Apr 9, 2009

Comparing arguments about Gen Y

How 'entitlement attitudes' harm America
"Alarmingly increasing numbers of Americans, however, seem to have difficulty seeing any limits to their entitlement, and as a result of their "entitlement attitudes," they're behaving in ways that are harming themselves in the short run and the country in the long run. These are the 20-somethings who took six years to earn bachelors' degrees, left college with $10,000 in credit card debt, and still feel entitled to big-screen televisions because "other people" have them, even though "other people" have worked harder, educated themselves better and saved longer... Slowly, over time, with the help of their parents, their teachers and our popular culture, entitlement attitudes blossomed, grew and ripened into full-blown, individual and societal, economic and interpersonal, disasters.

"Well-meaning parents are the foremost instillers and nurturers of entitlement attitudes. When they go beyond satisfying all of their children's needs and start satisfying all of the children's wants as well, these parents not only "spoil" the kids figuratively, but they also literally spoil the kids' chances of learning how to manage resources responsibly. When kids learn to expect excess rather than to anticipate scarcity, they learn to expect needs and wants to be satisfied equally rather than to differentiate and prioritize between and among them. They also learn to expect others to make sacrifices for them rather than to be self-reliant. They lose the connection between getting what they want and doing something of value, and they learn to go about getting what they want by placing demands on others rather than by making themselves useful to others."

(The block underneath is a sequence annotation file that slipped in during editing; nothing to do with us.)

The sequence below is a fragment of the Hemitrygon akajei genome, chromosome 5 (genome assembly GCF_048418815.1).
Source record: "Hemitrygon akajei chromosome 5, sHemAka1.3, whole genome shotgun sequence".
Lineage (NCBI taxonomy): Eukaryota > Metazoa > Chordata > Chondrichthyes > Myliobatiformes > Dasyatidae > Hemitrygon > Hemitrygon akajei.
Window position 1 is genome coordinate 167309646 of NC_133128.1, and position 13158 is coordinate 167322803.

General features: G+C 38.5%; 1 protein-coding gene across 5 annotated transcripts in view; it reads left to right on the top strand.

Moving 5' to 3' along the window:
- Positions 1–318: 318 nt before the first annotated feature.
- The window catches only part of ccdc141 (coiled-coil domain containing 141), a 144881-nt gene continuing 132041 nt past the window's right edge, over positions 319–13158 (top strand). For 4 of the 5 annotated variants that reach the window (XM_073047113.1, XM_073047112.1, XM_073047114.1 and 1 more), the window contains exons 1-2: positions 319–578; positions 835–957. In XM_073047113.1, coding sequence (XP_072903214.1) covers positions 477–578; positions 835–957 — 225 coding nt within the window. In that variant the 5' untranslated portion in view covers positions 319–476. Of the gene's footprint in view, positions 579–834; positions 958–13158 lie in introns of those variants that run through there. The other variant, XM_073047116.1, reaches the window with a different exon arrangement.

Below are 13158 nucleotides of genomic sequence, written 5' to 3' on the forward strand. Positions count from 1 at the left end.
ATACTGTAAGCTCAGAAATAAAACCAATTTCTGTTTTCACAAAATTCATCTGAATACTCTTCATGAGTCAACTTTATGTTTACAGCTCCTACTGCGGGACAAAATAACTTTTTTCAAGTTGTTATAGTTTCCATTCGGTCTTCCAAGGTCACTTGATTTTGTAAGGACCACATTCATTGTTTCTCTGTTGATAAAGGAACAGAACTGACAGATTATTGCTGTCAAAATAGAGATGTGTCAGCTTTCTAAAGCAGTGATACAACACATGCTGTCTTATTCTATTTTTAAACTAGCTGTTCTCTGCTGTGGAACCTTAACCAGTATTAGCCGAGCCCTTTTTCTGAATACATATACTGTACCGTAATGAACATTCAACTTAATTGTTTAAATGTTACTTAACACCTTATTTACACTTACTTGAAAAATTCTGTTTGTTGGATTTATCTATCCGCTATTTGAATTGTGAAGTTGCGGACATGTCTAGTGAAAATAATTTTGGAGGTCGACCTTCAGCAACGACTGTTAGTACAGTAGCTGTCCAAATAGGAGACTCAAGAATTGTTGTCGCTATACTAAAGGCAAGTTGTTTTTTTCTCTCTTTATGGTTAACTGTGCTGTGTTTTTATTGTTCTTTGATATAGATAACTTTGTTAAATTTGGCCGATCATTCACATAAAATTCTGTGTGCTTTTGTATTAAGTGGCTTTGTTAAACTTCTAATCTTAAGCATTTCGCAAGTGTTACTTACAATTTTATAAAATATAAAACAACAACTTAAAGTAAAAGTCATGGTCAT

Most 20-Somethings avoiding shortcuts, taking proven paths
"Fast forward to 2009 and the argument that 20 Somethings are softening America’s economic drive and resolve plus are generally self-centered. Get real. Yes, there are probably those that are guilty as charged but that applies to every age group.

"Those stepping forward to fill most of the military ranks are still 20-Somethings. And when it comes to having their head screwed on straight about delayed gratification when it comes to building a life, 20-Somethings in Manteca look especially smart.

"It is easy to come across those in their 20s – single and married – who are resisting dining out every night, spending tons of money on entertainment, pursuing new car lust, or spending every last dime so they can buy homes. They aren’t mortgaging to the max. They aren’t insisting on granite counter tops. They understand needs are more important than wants. They don’t talk of starter homes. They talk of paying off the mortgage.

"The generation of 20-Somethings may actually be more attuned to living within their means than any generation since the Great Depression. It has something to do with the current economic crisis created by easy money and greed that ballooned housing prices that led to the mortgage meltdown. They also saw the dot.com boom go bust.

"If the truth be told, though, most 20-Somethings never got caught up in the get rich quick or entitlement mindset."